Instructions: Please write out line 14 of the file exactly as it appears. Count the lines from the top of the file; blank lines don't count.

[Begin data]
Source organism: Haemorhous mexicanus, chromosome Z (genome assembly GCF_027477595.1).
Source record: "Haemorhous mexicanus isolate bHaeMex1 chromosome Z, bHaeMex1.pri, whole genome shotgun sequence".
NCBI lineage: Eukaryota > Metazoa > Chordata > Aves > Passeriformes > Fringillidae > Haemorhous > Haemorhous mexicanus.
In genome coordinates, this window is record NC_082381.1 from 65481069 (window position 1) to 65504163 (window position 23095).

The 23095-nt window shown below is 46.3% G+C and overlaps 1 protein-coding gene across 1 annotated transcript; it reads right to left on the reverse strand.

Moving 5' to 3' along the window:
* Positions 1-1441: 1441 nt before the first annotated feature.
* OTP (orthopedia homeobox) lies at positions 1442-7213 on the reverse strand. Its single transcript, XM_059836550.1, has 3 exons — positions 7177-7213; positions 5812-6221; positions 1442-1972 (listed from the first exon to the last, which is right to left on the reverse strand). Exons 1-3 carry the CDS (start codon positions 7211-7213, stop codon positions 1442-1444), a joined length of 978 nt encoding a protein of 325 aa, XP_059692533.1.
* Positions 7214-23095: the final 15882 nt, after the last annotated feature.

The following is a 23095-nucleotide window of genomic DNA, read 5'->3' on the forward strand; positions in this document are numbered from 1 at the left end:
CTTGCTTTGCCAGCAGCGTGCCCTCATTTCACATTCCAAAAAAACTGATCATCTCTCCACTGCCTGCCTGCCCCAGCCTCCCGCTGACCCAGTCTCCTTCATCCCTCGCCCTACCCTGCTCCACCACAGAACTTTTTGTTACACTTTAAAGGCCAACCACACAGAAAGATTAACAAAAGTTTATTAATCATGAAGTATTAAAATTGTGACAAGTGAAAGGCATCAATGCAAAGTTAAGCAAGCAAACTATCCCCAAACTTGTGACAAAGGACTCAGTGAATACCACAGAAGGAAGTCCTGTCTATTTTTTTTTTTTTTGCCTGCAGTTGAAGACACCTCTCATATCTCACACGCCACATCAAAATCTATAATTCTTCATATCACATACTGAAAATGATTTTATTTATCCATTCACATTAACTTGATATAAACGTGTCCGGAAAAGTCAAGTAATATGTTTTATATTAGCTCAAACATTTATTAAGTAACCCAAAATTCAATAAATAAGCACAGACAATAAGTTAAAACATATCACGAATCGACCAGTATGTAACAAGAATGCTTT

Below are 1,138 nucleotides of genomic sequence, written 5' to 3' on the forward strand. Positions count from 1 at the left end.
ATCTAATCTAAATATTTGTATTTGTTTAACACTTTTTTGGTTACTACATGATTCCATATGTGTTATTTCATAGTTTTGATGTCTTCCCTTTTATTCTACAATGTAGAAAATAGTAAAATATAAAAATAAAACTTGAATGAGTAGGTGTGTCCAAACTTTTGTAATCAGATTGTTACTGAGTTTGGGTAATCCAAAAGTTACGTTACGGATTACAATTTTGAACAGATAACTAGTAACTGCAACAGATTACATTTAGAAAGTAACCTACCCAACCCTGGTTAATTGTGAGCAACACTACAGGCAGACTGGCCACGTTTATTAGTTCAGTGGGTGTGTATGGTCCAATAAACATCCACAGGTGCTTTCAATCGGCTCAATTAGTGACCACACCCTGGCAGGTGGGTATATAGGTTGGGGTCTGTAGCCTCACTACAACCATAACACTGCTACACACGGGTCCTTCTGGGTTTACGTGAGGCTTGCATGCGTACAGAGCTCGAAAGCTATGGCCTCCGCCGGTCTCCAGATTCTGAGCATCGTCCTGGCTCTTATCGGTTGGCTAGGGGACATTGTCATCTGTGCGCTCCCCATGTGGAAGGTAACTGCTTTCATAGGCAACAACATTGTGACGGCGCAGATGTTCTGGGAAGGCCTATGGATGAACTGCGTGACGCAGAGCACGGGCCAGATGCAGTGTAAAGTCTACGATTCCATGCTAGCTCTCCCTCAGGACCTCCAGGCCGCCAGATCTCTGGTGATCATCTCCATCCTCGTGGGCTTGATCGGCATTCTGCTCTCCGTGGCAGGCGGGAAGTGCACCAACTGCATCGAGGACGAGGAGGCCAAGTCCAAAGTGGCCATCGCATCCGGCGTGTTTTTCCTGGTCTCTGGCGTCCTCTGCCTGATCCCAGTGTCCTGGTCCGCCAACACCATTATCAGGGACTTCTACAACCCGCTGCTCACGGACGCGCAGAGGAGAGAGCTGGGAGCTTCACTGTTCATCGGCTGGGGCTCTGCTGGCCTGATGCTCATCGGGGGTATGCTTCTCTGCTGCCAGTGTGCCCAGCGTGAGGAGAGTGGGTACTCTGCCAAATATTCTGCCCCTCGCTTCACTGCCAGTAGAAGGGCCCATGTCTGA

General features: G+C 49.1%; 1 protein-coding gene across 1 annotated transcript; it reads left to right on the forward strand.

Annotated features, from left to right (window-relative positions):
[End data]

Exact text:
General features: G+C 49.1%; 1 protein-coding gene across 1 annotated transcript; it reads left to right on the forward strand.